A 1984 Toyota Supra.
It wasn’t my first car, exactly, but it’s first in my heart.
The sleek, red, two-door, now-classic performance car with sun roof, distinctive black trim and what I refer to as Frogger (retractable) headlights is the one I remember the best.
The Supra was my reward (from my wife and myself) for finishing graduate school.
A demonstrator for a small-town Pennsylvania Toyota dealership, it sold for about $16,000, which seemed like a fortune at the time. But it’s a price I happily would pay now for a clean Supra.
Sitting in the driver’s seat of The Supra was like sitting atop a rocket – or how I imagined that would feel – especially at night on the expressways of Northern New Jersey with the engine roaring, the roof open to the flowing air and black sky, Bruce Springsteen or Bob Seger blaring on the stereo.
We didn’t name this rocket ship, simply referring to it as The Supra, with awe and reverence, because it seemed like enough (and sounded so much like “super”).
The car was so wicked it looked like it was moving fast even when it was parked in our driveway, which wasn’t very often – The Supra was just too much fun to drive.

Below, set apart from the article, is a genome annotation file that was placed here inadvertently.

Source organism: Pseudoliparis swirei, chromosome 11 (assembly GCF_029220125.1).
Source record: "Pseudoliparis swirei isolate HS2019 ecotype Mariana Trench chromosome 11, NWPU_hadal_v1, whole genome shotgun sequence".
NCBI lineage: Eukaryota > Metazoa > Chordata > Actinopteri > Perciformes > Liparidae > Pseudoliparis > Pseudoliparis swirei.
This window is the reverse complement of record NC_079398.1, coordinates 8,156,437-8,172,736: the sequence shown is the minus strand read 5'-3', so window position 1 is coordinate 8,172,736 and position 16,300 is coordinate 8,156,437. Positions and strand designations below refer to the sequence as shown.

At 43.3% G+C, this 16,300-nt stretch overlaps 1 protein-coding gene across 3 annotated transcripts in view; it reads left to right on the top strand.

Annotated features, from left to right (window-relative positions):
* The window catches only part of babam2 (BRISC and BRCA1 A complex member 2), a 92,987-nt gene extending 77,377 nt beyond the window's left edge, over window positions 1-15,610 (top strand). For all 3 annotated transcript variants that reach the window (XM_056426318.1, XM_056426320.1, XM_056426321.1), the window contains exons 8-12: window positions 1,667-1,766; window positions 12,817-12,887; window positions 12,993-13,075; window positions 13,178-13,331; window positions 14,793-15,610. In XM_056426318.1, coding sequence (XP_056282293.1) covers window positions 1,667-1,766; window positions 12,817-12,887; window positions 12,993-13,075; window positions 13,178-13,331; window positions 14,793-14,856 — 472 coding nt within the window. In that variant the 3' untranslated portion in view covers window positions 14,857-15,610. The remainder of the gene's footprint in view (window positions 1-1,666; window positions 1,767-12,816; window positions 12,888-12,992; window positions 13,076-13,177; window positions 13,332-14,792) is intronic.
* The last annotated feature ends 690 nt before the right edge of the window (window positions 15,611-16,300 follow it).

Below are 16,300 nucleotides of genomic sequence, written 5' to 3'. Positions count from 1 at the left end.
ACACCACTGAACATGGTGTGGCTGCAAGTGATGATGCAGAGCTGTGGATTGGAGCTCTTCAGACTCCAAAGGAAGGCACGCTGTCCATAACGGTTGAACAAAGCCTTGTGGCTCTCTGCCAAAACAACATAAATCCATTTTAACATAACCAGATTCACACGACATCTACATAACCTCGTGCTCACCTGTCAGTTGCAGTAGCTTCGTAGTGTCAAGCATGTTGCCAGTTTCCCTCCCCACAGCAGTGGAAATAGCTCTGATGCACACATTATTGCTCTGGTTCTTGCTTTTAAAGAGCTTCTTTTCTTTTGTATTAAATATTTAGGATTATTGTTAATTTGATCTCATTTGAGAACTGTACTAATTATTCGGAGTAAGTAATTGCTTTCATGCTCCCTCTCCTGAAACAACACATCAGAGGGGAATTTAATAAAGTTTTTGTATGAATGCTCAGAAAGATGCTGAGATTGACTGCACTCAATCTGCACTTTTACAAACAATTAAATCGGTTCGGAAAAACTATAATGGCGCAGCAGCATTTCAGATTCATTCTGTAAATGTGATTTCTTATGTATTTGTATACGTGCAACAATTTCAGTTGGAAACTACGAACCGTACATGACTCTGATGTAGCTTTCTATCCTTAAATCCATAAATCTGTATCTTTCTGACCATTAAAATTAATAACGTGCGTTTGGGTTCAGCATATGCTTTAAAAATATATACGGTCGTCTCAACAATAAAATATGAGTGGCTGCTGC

The experience of driving a powerful, yet nimble, performance car – not testing its maximum speed of 130 mph – was the point of owning it, and, in almost 20 years, we never received a speeding ticket. Although, admittedly that sometimes required near-heroic self-control.
It didn’t matter, because The Supra got plenty of admiring attention by simply implying its potential.
“Get in, buckle up, stand on the throttle, and enjoy yourself. That’s all The Supra ever seems to ask of its owner,” Car and Driver magazine said in naming the car one of the magazine’s 10Best of 1984.
Indeed, this car never seemed entirely comfortable at the low speeds of stop-and-go traffic on city streets, growling to be taken out on the highway and turned loose. The fact that it got only 17 miles per gallon in the city and 21 mpg on the highway was no deterrence.
“The Supra is all muscle and it moves like an athlete, but there’s effort involved. You work it. Efforts are relatively high, or at least that’s the perception. You’re conscious of the effort required to depress the clutch, to move the shift lever, to set the car into a fast bend on a country road,” said Car and Driver.
“You can both hear and feel the lovely six-cylinder engine at work, but you sense that it rejoices in that work. Inside or out, at any speed you care to choose, the Supra takes care of business.”
Wow, it’s like Car and Driver was inside my head.
In fact, CarStory.com recently listed a red Supra with original paint, no rust and only 91,000 miles on the odometer for a mere $5,000 in Tulsa, OK, just a four-hour drive north of Dallas, TX.
Maybe I’ll check it out.